An agenda slide is more than an organizational tool: it creates a method to maintain accountability in your yearbook class.
What Goes on an Agenda Slide?
You could write the items below on your whiteboard easy peasy. Many advisers told us they prefer to create their agenda digitally because it provides a record for administration and parents (hello, accreditation year). The following year, it simply needs basic edits to remain current. Give yourself bonus points if you adapt the slides to your yearbook theme and/or color scheme.
Because a structured daily agenda slide helps your yearbook staff understand what to expect during the class or club session, we like to include these five things:
- Date and class information
- Learning objectives or goals for the day’s lesson
- Class agenda
- Announcements and reminders
If your yearbook program is a club, and you do not need CTE or ELA standards, use a brief description of the yearbook club’s purpose or mission to keep activities aligned.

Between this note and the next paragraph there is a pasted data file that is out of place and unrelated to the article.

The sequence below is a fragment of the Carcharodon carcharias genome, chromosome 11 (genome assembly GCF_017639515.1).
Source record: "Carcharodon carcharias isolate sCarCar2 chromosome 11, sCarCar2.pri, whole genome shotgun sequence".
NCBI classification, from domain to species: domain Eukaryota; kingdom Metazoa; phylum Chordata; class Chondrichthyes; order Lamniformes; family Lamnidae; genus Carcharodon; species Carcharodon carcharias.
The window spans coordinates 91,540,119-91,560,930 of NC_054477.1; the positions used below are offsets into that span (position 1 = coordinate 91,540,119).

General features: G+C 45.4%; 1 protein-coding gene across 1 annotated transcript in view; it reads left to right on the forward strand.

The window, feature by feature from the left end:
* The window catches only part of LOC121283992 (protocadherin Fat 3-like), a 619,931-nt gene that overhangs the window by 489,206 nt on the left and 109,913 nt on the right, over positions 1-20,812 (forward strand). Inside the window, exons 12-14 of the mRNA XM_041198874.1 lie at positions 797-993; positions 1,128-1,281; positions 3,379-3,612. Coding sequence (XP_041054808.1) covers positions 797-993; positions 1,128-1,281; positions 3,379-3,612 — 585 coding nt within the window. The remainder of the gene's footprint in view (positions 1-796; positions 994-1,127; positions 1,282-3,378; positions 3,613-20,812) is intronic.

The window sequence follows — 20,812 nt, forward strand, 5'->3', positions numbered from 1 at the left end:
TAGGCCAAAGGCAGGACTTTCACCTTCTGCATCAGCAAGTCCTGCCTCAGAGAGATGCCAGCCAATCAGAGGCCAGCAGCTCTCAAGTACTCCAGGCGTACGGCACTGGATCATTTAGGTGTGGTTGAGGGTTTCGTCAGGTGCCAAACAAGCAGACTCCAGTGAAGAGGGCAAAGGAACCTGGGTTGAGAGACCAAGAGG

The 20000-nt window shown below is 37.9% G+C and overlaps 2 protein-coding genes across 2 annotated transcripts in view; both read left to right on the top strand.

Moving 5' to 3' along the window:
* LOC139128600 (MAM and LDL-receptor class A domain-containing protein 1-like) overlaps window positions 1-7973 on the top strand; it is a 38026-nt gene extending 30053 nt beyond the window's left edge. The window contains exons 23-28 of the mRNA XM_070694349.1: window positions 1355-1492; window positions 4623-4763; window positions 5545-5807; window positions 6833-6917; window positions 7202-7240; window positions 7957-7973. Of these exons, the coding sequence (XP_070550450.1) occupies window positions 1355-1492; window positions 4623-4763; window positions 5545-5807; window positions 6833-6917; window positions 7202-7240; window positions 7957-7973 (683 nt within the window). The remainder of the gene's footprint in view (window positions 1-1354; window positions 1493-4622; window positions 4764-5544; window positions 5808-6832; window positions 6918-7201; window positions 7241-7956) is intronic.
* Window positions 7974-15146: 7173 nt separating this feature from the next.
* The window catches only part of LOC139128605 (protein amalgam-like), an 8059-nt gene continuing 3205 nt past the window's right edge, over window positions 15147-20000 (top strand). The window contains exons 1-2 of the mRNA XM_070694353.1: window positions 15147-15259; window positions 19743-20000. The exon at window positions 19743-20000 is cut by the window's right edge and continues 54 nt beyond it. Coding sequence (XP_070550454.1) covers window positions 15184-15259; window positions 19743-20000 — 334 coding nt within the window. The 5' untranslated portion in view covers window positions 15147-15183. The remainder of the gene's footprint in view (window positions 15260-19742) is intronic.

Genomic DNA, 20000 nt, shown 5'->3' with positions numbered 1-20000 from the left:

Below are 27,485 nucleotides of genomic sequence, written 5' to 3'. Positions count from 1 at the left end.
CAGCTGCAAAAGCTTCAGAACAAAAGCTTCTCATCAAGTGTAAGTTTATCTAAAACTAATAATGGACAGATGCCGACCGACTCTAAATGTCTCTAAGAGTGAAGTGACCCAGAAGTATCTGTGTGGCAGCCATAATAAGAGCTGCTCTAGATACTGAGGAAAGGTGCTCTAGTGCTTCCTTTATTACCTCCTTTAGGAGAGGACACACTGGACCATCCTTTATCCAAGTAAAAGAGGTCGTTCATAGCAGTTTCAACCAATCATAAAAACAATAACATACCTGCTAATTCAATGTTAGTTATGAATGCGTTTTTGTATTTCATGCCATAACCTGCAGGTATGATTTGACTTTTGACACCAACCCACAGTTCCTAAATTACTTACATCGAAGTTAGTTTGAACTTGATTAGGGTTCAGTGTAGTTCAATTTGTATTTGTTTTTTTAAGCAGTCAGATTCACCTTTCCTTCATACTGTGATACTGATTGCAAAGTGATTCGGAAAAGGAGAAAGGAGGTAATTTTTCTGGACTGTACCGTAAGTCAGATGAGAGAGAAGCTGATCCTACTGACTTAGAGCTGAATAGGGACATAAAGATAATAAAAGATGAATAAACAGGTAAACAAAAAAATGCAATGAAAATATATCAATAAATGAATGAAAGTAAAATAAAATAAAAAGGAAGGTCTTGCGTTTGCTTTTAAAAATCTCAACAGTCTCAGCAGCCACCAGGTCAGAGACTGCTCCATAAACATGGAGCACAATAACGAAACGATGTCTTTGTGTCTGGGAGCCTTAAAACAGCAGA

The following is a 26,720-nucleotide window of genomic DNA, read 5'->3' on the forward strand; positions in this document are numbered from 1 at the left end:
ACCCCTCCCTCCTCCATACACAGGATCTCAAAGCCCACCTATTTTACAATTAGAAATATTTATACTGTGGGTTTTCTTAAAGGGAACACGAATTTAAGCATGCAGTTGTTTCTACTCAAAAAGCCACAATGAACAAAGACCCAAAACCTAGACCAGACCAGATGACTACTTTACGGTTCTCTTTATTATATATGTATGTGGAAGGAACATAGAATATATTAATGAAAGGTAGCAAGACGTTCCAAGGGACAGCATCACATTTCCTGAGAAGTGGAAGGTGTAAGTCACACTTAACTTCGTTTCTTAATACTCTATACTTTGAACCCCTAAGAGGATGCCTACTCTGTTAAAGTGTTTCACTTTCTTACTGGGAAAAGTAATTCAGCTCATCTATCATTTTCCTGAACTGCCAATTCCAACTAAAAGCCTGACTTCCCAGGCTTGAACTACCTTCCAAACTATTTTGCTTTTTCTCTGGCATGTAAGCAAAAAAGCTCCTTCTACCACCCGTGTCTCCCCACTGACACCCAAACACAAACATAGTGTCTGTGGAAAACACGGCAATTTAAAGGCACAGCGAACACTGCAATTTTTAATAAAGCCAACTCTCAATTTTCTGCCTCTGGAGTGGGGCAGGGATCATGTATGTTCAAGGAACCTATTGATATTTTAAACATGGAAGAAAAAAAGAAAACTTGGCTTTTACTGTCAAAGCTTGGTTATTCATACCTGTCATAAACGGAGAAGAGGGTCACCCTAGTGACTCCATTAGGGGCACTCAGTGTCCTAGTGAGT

Two Examples of Organization and Accountability
Obvious statement: the yearbook is a big project. By creating and posting an agenda, you can chunk the work to make it realistic.
Example 1: Project-Based Agenda
The example above clearly identifies the learning objective and how they complement the broader yearbook project. The stand-up meeting includes deadline setting, content creation, and photo assignments. This method helps all editors and support staff see how their section contributes to the entire yearbook.
Example 2: Time-Management Agenda
Many clubs meet twice a week, so chunking the work time helps the team know the purpose of their time together. That sounds simplistic, and we’ve seen strategies such as Deep Work or the Pomodoro Technique highlight short periods of focus to yield more valuable results. Less is more. Reserved space on the agenda slide also informs about upcoming deadlines, events, and opportunities.
If your campus or district requires documentation, a deck of yearbook agenda slides complements your curriculum map. It ensures both your production and learning outcomes align. (True story: administrators love them.) They also simplify preparing for sub plans and absent students’ catch-up bins: students come to expect your established routine.